My 10-year-old recently crossed over to Boy Scouts from Webelos. So he'll be doing a lot of hiking and camping. As I'm an adult leader in BSA, I'll likely be along for much of it.
Last fall I got to poking around here a bunch, read Ed Speer's book and ended up making a couple of hammocks
I hate sleeping on the ground. Even on a pad, I wake up all achy and miserable. Laying in a hammock, on the other hand, is heavenly. At least when it's not so cold out. To take care of that, I put an ensolite pad in the hammock and then my 1" thick inflatable Thermarest over that.
In my son's hammock I put an ensolite pad and a military one over that. We tied the head ends of our hammocks to two trees growing very close together in our front yard and shared a tree for the foot end. Since my Silnylon material is still on order, we used a 12' x 9' poly tarp staked out over a guy line above the two hammocks to try them out.
Last night we gave it a test-sleep. I wanted to test it out in the cold where, if we got too cold, we could just walk back into the house. Better than being out on a BSA campout only to discover we didn't have enough insulation!
So I crawled in my sleeping bag (REI synthetic mummy bag) wearing a fleece 1/4-zip top and fleece pants. My son had fleece on too and a double-sleeping bag (military style knock-off). We both wore ski caps and wool socks too. The thermometer when we went out there at about 10 p.m. read 34 degrees, but there was already frost on my truck in the driveway. Chance of a light snow was forecasted for that night too. And quite a bit of wind too. Only got the wind though, and a bit of rain.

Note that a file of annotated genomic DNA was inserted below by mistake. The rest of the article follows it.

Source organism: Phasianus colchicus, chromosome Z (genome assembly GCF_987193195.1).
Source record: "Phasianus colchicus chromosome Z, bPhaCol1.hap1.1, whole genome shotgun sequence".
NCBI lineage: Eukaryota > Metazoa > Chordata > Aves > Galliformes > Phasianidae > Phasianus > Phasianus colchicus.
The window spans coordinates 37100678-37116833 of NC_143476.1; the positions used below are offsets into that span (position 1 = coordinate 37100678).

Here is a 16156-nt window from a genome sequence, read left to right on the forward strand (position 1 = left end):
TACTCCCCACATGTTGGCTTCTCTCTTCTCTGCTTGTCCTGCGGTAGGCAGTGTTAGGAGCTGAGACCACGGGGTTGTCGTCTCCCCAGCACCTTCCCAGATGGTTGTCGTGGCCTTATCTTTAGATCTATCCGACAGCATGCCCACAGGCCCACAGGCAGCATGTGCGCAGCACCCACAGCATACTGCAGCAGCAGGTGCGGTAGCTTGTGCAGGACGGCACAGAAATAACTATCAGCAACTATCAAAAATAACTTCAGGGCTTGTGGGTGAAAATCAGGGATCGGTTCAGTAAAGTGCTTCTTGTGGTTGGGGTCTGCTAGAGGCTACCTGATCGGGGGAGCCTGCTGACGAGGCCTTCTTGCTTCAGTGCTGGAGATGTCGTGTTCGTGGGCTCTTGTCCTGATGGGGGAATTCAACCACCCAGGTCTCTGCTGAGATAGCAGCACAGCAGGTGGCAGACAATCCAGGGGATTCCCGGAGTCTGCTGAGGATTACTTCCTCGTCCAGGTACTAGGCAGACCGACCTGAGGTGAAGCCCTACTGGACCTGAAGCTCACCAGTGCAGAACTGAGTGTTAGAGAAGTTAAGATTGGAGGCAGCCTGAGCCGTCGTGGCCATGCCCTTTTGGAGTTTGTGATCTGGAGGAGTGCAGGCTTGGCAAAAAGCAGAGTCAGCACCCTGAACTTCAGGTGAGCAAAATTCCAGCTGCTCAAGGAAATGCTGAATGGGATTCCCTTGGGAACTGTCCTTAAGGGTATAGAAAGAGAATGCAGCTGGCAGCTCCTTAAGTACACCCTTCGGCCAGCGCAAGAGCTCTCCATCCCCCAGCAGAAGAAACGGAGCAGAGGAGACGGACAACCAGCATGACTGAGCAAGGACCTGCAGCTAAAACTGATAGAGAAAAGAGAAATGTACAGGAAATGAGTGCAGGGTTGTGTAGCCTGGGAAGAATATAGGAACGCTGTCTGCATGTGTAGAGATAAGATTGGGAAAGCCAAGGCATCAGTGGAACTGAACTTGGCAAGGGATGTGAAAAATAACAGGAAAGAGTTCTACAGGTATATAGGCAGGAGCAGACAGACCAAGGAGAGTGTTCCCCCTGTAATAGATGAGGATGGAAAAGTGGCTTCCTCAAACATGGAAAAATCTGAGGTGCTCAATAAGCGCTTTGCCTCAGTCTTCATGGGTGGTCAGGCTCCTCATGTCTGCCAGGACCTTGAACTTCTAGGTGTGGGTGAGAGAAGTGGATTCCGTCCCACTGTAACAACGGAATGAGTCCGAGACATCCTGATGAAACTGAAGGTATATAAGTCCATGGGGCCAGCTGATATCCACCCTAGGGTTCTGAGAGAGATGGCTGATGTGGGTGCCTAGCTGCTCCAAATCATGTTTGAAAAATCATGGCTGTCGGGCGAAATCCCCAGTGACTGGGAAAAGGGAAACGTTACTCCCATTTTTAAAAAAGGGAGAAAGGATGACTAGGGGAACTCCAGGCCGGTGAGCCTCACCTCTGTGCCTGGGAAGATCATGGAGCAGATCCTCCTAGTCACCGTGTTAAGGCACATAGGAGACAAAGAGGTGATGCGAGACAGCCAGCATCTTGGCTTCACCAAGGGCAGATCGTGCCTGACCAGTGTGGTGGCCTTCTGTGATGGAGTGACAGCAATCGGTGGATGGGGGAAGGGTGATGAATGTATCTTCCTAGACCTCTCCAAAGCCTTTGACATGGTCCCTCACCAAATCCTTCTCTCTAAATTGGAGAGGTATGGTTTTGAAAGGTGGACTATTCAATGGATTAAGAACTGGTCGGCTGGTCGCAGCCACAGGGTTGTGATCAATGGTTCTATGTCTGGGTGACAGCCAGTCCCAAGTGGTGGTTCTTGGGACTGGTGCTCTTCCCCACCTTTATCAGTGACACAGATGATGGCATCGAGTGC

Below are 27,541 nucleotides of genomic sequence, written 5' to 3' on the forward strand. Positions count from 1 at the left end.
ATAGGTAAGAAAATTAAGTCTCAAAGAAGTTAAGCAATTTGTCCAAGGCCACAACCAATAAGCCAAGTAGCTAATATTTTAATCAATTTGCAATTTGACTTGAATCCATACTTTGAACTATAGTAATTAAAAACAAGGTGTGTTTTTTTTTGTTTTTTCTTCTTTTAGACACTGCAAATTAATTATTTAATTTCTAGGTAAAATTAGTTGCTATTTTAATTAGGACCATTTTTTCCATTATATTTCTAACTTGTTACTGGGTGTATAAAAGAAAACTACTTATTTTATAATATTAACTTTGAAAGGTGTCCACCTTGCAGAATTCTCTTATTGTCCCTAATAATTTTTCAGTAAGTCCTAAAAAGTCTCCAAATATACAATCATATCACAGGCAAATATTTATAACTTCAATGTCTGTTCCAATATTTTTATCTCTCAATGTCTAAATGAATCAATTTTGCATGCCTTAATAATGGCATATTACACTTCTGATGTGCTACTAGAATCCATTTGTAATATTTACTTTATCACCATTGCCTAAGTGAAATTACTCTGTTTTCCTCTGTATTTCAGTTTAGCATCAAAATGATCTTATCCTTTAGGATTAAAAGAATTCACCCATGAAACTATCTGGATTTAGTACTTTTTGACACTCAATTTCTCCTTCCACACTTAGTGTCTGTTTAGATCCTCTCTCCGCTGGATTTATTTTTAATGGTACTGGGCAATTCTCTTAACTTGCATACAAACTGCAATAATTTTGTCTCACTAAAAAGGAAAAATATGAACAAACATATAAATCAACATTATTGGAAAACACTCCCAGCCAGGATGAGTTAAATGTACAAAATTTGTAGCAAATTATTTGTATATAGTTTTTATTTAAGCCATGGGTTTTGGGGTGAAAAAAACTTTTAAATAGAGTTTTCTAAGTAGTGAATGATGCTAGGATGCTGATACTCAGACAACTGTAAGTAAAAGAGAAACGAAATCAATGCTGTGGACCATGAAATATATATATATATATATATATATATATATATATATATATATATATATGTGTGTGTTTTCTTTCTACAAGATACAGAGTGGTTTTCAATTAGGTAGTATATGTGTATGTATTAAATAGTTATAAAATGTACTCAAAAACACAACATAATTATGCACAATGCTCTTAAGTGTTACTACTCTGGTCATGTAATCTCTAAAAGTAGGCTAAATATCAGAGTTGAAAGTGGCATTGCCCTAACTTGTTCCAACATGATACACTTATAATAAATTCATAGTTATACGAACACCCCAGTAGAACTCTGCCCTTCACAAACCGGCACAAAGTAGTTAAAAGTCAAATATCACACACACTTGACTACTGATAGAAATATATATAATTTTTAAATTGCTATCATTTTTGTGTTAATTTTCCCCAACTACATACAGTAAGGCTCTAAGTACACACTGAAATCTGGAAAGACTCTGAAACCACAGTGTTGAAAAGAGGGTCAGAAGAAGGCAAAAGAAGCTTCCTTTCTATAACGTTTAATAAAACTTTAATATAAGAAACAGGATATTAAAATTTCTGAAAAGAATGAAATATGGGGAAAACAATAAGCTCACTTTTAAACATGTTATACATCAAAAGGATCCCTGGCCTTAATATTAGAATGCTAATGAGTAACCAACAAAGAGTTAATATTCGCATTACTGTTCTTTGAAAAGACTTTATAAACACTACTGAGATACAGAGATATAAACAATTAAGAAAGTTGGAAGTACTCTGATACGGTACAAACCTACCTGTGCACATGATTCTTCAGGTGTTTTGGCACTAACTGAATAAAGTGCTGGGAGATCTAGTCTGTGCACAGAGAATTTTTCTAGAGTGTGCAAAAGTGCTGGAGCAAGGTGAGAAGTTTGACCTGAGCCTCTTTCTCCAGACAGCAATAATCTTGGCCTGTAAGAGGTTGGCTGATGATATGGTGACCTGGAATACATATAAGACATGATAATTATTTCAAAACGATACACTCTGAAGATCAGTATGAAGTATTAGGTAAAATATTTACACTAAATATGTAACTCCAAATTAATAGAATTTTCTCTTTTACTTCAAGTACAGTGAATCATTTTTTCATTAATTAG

Within an hour, I was too hot! I took off my hat and unzipped my bag to mid-torso. It was a really windy night and I had forgotten to take a careful look up the trees for dead branches (widow-makers, they call them around here). So it was a restless night! Not having turned off the porch light didn't help either!
But I was plenty warm and reasonably comfortable. I really don't like mummy bags, but the hammock doesn't really allow for stretching out anyway, so....
When I got up, the thermometer read 37 degrees in a light rain. No problem. I'd estimate I'd have been comfortable even down to the low- to mid-20s, based on how hot I got at slightly below freezing. In a good breeze to boot.
My son said he got a bit cold around his shoulders. Probably his sleeping bag loosened up. His hammock sides also tend to close in around him, so his moisture-laden breath hitting that cold nylon condensed and got the nylon wet.
Anyway, here's a shot of the setup I took this afternoon before I took the setup down. This is from the foot end. Mine's on the left and his is on the right; both looking bulky from the pads still inside:
Here's a picture of the rolled-up hammock (mine, the longer one) and the two rolled-up treehugger straps (PacoWarabi design) and the two carabiners:
All that there weighs in at a respectably light (to me, anyway) 28 ounces. Missing from that is the tarp, of course, which as I mentioned I am waiting on the material for. That should weigh just about one more pound, including the tie lines and stakes, eh? So that would make for a total of just under 3 pounds the way I figure. Doesn't seem all that bad to me. Of course, one has to add in the sleeping pad and sleeping bag, but the tent-campers have to carry that stuff too.
Based on my experience last night, for ~25-30+ degree camping, I would be able to carry a single 3/4-length 1-1/2" thick Thermarest pad (the new kind that are tapered so will fit even better in a hammock) laid over a Mylar emergency blanket. Those new Thermarests fold and roll into a package about as big as the rolled-up hammock. What a setup that would be!
So what do y'all think?